Southeastern Drywood Termites, Western Drywood Termites and Powderpost or Furniture Drywood Termites are the three most common types of termites that infest homes in the United States. Unlike subterranean termites, drywood termites do not live in soil and will build their colonies in dry, sound wood. Drywood termites cause thousands of dollars worth of structural damage in the United States every year. Drywood termites can be easily transported to your home in infested wood, furniture and even picture frames.
Drywood Termite Identification
Southeastern Drywood Termite
The Southeastern Drywood Termite can be found throughout the southeastern states as well as Bermuda and the Bahamas. The swarmer termite (swarmers are male and female reproductives) can be as large as ½ inch long including wings with a faded yellowish or brownish body. Its wings have yellowish brown veins. The soldier termite’s head appears flat from the side with a sloped forehead. The head can range from orange to reddish brown in color. Termite soldiers are responsible for defending the colony.
Western Drywood Termite
The Western Drywood Termite is established in southwestern states, northwest Mexico and certain regions of Florida, including the Naples area. The swarmer is about ½ inch long including wings with a brownish orange head and dark brown abdomen. Its wing veins are almost black. The soldier has a sloped forehead that looks rounded from the side. The soldier’s head can vary from shades of orange to reddish brown.
The Powderpost Termite (also known as the Furniture Termite) got its name from the piles of fecal pellets it leaves behind that looks like sawdust and because it often invades the wood in furniture. Powderpost Termites are found in humid coastal areas such as Florida, Hawaii and along the coast of southern states. The swarmer ranges between ⅜ and 7/16 of an inch long including wings. Its head and body are a muted brown and the wings colorless to a pale yellowish brown with dark veins. The soldier has a stout, blackish plug-shaped head.
Habitat, Diet and Characteristics
Drywood termites can get all the moisture they need from chewing through a regular piece of wood whether it’s a beam in your attic or your kitchen chair. They build large nests for their colonies by chewing tunnels and chambers in wood. These termites start new colonies when they swarm and mate. The colonies are typically first established on areas of exposed wood such as trim, window and door frames and the attic. Drywood termites have shorter legs than subterranean termites which makes them move physically slower. This lack of speed causes drywood termites to take longer when they build their nests and to have much smaller colonies than subterranean termites.
Drywood termites get their moisture and nutrients by chewing along the wood grain. They ingest the cellulose in wood and excrete everything else in tiny fecal pellets.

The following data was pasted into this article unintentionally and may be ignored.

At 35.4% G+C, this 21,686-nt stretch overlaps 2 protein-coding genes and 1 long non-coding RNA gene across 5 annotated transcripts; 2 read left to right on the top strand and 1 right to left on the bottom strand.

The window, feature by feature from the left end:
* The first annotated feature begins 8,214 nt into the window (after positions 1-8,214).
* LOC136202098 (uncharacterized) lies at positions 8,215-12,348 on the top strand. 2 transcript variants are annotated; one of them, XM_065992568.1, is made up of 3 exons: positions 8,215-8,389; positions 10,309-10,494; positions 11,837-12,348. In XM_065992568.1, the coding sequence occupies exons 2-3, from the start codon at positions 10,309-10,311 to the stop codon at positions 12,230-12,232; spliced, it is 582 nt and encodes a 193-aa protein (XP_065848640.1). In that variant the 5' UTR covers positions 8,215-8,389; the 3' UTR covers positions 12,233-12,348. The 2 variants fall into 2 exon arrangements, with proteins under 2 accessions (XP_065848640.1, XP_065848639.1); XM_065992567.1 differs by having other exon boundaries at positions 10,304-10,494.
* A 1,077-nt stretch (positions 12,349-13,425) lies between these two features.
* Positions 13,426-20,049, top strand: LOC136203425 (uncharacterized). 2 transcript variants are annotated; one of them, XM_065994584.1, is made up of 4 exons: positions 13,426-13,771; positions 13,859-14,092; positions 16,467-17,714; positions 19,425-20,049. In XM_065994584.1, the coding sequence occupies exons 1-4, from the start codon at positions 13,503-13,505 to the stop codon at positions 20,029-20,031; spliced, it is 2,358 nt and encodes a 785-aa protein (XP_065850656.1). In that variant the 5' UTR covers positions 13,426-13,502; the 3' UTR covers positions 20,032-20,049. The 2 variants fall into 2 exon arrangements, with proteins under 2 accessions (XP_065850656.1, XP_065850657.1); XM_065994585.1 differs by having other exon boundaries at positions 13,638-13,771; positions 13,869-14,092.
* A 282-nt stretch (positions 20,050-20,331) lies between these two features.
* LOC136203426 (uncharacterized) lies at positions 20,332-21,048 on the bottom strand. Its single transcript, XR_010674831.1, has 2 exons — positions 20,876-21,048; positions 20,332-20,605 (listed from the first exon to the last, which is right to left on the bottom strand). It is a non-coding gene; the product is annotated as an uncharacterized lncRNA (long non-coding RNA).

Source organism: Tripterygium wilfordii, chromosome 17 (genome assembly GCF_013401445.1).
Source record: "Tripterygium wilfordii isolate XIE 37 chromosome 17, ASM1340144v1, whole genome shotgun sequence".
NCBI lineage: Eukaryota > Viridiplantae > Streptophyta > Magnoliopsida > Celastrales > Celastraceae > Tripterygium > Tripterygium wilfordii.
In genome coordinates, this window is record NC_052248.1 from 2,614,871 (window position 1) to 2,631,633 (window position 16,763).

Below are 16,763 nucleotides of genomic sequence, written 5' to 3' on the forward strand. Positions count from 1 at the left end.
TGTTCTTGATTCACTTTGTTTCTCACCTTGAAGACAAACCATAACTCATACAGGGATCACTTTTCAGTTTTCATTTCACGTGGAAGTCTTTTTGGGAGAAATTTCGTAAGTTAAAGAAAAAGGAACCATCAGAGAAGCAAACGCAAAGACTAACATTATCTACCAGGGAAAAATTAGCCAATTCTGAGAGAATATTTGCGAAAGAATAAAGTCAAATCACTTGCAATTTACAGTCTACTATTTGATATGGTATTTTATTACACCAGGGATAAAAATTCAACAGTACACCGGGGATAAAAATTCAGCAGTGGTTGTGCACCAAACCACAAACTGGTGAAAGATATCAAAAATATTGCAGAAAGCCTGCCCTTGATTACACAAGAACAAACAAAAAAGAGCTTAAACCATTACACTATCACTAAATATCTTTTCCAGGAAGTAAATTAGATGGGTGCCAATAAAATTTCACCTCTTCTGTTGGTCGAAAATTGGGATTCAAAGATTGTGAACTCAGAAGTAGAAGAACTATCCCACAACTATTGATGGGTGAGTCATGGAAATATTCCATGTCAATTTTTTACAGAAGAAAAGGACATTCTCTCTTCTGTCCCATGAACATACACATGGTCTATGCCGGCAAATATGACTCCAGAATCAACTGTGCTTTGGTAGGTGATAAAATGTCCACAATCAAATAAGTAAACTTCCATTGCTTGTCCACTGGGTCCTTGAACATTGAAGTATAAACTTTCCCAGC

These social insects live in colonies and are assigned specific duties. Winged male and female swarmers are responsible for reproduction, the sterile soldiers defend the colony and immature adults perform of variety of tasks that include building the nest, finding food and caring for the young. Drywood termites go through a simple transformation process from egg to nymph to adult. Immature adults can grow into swarmers or soldiers depending on what the colony needs. The two termites who mate and begin a colony are the king and queen. A termite queen can live for more than 30 years.
Signs of Drywood Termites in Home
A drywood termite infestation can be difficult to detect. These insects are rarely seen because they have all the resources their colony needs right in their nest. Here are a few key signs that you may have a drywood termite infestation in your home:
Small piles of fecal pellets which are often mistaken as sawdust.
Tiny “kickout holes” in the wood that termites use to discard their fecal pellets. These holes are sometimes blocked with temporary paper-like plugs made by the termites.
“Blisters” on the surface of the wood created by termite galleries built too close to the wood’s surface.
Tubes made of glued fecal pellets that allow the termites to get from one piece of wood to another.
Swarms of winged termites
When to Call a Professional
If you suspect that you might have termites, immediately call a pest management professional to inspect the problem. Termite damage can be extensive without you even knowing it exists. There can even be multiple colonies in your home because swarms will often colonize a new nest close to the original colony.
Cat’s Eye King will thoroughly inspect your home for the source of the colony, creating a diagram of where any termites or evidence of termites have been identified. On a case by case basis, we will use a fumigation treatment on your entire house and/or more localized injections into the wood. Heat, especially in the case of infested furniture, can also be used to eradicate drywood termites. Cat’s Eye King offers a monitoring and maintenance program to prevent and manage your termite problems.